A Place Where Souls Can Soar
When the founders of UMHB established the university’s first curriculum in 1845, they included music as an essential component of a classical education. The importance of the fine arts was such that, by 1928, the university constructed a four-story building completely devoted to the study of art and music. Presser Hall has served for more than 80 years as the home for music on the UMHB campus. In those years, the university’s music program has gained accreditation and grown in scope, to the point that it has outgrown the performance facilities available to it on campus.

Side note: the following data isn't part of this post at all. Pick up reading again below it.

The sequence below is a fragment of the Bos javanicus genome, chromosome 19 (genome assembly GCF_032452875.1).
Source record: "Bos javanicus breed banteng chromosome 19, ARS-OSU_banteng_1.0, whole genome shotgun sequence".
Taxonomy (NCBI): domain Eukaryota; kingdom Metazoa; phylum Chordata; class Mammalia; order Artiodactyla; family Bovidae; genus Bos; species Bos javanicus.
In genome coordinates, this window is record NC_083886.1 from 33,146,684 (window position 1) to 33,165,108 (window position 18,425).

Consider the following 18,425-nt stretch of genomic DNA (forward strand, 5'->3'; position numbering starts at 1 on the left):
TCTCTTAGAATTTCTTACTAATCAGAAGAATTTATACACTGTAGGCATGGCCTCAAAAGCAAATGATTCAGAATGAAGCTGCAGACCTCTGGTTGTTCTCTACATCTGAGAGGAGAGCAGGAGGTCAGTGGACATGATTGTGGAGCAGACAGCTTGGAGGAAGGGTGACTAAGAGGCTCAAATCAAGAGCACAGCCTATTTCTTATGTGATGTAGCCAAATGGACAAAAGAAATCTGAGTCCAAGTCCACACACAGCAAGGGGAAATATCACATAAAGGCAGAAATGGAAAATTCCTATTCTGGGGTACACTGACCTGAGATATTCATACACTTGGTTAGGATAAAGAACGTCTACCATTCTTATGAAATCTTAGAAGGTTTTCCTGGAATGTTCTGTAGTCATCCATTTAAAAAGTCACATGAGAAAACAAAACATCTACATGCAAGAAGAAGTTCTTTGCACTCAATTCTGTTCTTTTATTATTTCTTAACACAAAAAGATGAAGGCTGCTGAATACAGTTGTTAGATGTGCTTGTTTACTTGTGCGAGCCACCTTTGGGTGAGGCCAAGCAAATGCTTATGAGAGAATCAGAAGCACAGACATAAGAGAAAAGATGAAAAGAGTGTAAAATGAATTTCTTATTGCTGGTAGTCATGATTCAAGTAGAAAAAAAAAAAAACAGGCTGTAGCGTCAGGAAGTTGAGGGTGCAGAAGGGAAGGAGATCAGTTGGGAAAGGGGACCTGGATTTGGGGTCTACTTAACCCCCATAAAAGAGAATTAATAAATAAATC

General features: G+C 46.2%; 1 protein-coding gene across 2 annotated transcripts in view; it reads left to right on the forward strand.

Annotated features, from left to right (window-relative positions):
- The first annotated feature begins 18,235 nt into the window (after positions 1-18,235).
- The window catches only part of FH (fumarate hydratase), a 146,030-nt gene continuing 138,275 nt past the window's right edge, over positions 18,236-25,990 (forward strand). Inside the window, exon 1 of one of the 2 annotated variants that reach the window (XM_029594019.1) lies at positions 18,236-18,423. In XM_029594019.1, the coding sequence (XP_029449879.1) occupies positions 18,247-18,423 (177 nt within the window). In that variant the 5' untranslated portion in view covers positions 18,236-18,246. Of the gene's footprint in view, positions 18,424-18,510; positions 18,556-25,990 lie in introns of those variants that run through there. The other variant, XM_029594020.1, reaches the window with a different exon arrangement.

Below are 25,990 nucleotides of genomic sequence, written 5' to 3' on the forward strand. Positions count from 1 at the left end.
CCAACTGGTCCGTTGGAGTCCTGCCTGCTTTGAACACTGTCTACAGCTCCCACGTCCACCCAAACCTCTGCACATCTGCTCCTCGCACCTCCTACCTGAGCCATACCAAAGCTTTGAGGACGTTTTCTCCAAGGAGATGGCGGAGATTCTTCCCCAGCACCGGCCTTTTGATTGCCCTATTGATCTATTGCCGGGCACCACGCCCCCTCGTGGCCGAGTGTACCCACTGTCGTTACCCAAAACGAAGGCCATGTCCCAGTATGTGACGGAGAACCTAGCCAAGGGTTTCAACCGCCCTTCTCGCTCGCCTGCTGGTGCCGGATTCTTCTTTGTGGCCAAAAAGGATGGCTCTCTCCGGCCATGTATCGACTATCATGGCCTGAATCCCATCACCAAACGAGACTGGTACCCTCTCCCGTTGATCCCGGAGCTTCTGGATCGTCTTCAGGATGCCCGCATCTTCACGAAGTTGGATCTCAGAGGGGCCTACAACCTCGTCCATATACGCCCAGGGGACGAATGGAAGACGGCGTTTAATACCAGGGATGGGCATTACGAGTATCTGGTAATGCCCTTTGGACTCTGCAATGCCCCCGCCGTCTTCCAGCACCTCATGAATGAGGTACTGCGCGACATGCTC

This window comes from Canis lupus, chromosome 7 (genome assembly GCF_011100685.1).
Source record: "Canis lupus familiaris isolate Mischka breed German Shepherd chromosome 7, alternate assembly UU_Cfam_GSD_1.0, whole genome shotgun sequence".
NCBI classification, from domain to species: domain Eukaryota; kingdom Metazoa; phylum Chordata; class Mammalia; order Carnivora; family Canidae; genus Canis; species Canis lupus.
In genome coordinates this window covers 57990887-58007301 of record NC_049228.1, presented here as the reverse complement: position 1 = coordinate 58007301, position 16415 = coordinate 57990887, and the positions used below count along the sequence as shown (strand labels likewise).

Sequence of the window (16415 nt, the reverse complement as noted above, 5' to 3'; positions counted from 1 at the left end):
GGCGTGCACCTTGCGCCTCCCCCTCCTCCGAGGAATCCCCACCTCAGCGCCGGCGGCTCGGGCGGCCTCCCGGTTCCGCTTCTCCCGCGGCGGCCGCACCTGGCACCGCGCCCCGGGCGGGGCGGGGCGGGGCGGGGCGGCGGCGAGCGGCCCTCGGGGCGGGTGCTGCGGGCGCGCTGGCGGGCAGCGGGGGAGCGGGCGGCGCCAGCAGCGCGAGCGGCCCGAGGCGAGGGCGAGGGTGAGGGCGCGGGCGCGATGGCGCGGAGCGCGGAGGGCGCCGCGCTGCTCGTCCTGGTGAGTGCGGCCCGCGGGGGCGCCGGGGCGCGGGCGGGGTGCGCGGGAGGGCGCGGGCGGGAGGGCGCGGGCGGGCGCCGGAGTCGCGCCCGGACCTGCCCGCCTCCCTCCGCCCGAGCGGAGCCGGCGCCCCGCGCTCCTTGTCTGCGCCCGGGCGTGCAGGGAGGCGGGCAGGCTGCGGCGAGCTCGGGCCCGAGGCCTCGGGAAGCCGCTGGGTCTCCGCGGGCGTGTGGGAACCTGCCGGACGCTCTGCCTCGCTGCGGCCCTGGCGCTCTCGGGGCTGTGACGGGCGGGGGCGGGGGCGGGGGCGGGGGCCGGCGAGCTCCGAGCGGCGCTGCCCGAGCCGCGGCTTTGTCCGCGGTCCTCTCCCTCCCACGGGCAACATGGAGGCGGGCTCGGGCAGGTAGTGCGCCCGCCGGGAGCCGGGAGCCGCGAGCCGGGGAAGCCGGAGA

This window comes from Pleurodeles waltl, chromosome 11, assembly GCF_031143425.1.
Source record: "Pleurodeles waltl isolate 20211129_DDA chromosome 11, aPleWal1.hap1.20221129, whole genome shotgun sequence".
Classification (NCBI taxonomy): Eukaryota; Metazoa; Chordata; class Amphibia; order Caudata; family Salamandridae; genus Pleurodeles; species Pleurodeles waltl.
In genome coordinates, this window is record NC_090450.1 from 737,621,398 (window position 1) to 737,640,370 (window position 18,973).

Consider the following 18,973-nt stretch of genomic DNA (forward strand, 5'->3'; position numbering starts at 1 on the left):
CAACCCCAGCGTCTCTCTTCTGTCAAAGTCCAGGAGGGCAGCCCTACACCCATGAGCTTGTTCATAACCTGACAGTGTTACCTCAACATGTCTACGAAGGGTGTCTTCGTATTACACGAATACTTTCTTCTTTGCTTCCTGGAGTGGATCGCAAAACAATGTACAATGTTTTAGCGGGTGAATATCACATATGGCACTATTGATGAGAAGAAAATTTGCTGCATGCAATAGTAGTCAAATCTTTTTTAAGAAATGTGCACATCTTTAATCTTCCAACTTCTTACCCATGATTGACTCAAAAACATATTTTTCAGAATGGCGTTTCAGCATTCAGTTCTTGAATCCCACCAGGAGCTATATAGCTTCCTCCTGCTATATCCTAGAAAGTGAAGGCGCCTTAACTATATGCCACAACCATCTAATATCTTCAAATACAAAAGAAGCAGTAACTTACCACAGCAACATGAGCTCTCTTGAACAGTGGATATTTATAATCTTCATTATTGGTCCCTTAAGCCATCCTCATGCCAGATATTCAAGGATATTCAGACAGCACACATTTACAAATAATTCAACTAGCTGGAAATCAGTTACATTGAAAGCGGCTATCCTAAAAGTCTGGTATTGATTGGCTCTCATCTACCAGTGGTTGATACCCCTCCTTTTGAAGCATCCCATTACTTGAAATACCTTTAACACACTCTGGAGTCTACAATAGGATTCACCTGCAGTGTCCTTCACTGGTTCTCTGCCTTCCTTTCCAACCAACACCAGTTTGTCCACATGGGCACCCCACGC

Recognizing this need, the UMHB Campus Master Plan calls for the construction of a new performance hall for opera, musical theater, and theater productions. The facility will include a 600-to-800-seat theater with a proscenium stage and fly space, to accommodate the requirements of a dramatic production, complete with orchestra. The facility will offer dressing rooms and practice areas for student performers as well as a spacious lobby area for patrons. Plans call for this facility to be located near the Main Street entrance to the UMHB campus, to create a destination point where fine arts lovers from the surrounding communities can come to enjoy choral programs and theatrical productions along with members of the campus community.